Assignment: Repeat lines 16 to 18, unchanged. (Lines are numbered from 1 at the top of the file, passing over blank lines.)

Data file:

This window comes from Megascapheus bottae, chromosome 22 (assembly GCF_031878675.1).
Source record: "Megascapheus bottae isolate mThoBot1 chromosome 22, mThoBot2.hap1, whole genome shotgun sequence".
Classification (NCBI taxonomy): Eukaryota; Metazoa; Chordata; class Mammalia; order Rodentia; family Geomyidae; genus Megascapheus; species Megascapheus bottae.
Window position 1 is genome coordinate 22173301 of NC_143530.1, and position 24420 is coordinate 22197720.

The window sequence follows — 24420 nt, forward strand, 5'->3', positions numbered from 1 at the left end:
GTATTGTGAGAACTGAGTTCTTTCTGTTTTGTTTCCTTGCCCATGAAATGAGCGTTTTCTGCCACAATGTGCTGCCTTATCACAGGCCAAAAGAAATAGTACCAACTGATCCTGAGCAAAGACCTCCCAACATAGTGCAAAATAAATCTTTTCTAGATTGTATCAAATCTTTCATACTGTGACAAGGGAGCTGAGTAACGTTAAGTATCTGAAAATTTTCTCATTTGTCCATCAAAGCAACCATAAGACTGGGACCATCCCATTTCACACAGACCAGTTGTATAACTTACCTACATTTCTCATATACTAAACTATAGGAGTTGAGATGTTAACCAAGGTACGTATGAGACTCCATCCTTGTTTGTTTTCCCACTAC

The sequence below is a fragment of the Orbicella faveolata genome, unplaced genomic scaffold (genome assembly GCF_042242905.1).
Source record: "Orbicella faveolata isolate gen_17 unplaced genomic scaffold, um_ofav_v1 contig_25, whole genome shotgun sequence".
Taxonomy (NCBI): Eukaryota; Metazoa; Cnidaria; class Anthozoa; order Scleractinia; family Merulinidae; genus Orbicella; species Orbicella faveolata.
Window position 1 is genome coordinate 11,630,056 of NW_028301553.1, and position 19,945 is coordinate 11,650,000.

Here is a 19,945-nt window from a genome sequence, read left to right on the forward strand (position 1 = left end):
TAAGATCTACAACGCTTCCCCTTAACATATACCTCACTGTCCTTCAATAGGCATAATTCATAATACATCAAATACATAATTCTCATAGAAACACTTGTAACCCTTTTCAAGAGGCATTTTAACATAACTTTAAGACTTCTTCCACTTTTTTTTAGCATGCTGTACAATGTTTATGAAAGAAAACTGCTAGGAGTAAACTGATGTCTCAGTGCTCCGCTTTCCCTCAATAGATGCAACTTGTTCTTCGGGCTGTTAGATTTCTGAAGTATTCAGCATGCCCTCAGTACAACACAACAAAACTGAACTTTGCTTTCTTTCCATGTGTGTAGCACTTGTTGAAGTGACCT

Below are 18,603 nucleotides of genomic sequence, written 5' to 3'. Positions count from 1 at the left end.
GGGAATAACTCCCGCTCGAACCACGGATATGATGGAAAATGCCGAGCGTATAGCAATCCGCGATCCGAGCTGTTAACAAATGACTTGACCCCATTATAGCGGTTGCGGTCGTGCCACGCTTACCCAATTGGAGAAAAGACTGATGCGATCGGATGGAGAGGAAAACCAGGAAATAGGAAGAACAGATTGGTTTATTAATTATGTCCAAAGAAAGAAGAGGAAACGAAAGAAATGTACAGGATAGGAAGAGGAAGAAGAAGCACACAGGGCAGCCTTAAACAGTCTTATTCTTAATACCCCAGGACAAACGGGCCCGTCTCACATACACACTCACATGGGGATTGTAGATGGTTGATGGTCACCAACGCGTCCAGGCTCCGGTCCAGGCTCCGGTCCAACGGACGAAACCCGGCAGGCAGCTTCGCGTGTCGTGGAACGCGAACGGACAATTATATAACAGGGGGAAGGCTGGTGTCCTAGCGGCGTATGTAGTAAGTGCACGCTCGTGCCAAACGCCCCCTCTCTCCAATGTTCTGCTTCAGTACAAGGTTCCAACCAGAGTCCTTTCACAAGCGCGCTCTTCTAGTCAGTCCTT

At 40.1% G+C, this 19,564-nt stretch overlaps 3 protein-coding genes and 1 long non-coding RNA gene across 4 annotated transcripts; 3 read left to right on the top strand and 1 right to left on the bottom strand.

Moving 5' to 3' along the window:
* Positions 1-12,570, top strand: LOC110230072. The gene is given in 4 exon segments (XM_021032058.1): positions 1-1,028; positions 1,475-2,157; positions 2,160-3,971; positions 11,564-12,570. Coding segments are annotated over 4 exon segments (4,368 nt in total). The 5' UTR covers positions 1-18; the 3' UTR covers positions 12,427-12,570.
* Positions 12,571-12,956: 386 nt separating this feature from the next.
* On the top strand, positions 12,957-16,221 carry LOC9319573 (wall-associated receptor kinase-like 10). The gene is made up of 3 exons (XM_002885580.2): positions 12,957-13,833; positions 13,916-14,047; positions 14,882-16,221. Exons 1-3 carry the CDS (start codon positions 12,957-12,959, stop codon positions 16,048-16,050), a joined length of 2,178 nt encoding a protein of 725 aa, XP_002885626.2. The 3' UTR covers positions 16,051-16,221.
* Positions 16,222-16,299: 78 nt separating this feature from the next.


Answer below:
Moving 5' to 3' along the window:
* Positions 1-12,570, top strand: LOC110230072. The gene is given in 4 exon segments (XM_021032058.1): positions 1-1,028; positions 1,475-2,157; positions 2,160-3,971; positions 11,564-12,570. Coding segments are annotated over 4 exon segments (4,368 nt in total). The 5' UTR covers positions 1-18; the 3' UTR covers positions 12,427-12,570.
* Positions 12,571-12,956: 386 nt separating this feature from the next.